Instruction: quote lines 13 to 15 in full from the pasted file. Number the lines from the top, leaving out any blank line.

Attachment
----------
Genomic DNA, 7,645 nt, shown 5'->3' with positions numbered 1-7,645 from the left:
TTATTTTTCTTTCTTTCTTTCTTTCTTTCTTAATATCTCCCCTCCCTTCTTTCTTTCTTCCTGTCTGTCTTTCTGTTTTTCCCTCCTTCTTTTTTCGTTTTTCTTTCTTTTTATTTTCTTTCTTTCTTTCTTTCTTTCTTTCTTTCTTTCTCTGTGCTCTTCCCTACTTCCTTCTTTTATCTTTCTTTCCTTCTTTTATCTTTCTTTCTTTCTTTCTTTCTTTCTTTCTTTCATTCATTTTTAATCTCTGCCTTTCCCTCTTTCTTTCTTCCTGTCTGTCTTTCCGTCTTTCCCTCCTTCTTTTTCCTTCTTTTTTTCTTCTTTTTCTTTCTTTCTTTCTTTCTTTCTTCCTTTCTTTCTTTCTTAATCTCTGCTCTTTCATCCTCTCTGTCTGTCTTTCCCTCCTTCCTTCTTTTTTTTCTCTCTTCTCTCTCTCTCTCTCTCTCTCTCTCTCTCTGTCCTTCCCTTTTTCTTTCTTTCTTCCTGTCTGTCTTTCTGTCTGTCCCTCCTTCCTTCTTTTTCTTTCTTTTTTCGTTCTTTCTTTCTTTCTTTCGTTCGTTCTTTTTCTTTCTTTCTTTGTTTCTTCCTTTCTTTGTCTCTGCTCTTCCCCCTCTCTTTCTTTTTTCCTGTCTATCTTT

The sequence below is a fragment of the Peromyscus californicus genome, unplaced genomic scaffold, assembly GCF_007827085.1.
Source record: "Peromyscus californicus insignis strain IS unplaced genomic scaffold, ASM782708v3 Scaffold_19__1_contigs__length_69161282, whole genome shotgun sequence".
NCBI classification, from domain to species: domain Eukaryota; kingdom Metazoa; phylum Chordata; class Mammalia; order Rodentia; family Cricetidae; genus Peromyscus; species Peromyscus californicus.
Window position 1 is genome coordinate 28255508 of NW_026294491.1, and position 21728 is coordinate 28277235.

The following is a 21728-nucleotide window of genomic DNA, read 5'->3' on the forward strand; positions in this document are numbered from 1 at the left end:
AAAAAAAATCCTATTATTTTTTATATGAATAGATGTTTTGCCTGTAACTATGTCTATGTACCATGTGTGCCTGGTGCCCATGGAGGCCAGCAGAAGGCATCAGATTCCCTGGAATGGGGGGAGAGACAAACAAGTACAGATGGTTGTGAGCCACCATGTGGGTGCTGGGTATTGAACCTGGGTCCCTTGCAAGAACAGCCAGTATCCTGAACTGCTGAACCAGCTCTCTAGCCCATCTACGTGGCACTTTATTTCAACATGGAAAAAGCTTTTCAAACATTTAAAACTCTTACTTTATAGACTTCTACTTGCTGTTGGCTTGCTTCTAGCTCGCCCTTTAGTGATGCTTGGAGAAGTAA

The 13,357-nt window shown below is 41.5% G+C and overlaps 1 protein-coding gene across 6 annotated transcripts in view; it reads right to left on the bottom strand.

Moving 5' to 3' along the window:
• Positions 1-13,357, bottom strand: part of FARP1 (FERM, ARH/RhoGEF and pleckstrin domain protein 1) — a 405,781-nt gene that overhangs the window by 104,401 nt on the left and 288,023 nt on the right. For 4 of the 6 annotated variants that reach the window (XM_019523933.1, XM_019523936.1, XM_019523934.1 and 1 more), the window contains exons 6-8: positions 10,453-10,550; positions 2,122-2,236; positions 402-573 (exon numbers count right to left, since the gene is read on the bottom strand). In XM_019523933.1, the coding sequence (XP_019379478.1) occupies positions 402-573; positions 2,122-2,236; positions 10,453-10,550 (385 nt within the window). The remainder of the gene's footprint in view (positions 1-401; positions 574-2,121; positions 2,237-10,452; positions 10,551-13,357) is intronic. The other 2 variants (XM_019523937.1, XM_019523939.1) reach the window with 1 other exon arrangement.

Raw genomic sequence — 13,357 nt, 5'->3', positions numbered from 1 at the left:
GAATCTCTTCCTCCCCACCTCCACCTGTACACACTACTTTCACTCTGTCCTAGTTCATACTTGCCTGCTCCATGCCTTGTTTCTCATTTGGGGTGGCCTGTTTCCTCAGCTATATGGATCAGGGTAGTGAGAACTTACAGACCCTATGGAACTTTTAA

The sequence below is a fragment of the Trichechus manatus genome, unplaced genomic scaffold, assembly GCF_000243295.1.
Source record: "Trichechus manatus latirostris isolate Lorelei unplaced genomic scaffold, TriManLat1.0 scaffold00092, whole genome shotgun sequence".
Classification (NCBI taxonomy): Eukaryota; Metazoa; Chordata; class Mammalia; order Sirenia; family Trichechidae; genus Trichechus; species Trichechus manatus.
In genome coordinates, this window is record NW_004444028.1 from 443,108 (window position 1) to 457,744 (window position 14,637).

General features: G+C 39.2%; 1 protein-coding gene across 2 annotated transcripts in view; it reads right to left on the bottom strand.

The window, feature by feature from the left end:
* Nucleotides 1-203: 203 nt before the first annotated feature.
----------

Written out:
GAATCTCTTCCTCCCCACCTCCACCTGTACACACTACTTTCACTCTGTCCTAGTTCATACTTGCCTGCTCCATGCCTTGTTTCTCATTTGGGGTGGCCTGTTTCCTCAGCTATATGGATCAGGGTAGTGAGAACTTACAGACCCTATGGAACTTTTAA

The sequence below is a fragment of the Trichechus manatus genome, unplaced genomic scaffold, assembly GCF_000243295.1.
Source record: "Trichechus manatus latirostris isolate Lorelei unplaced genomic scaffold, TriManLat1.0 scaffold00092, whole genome shotgun sequence".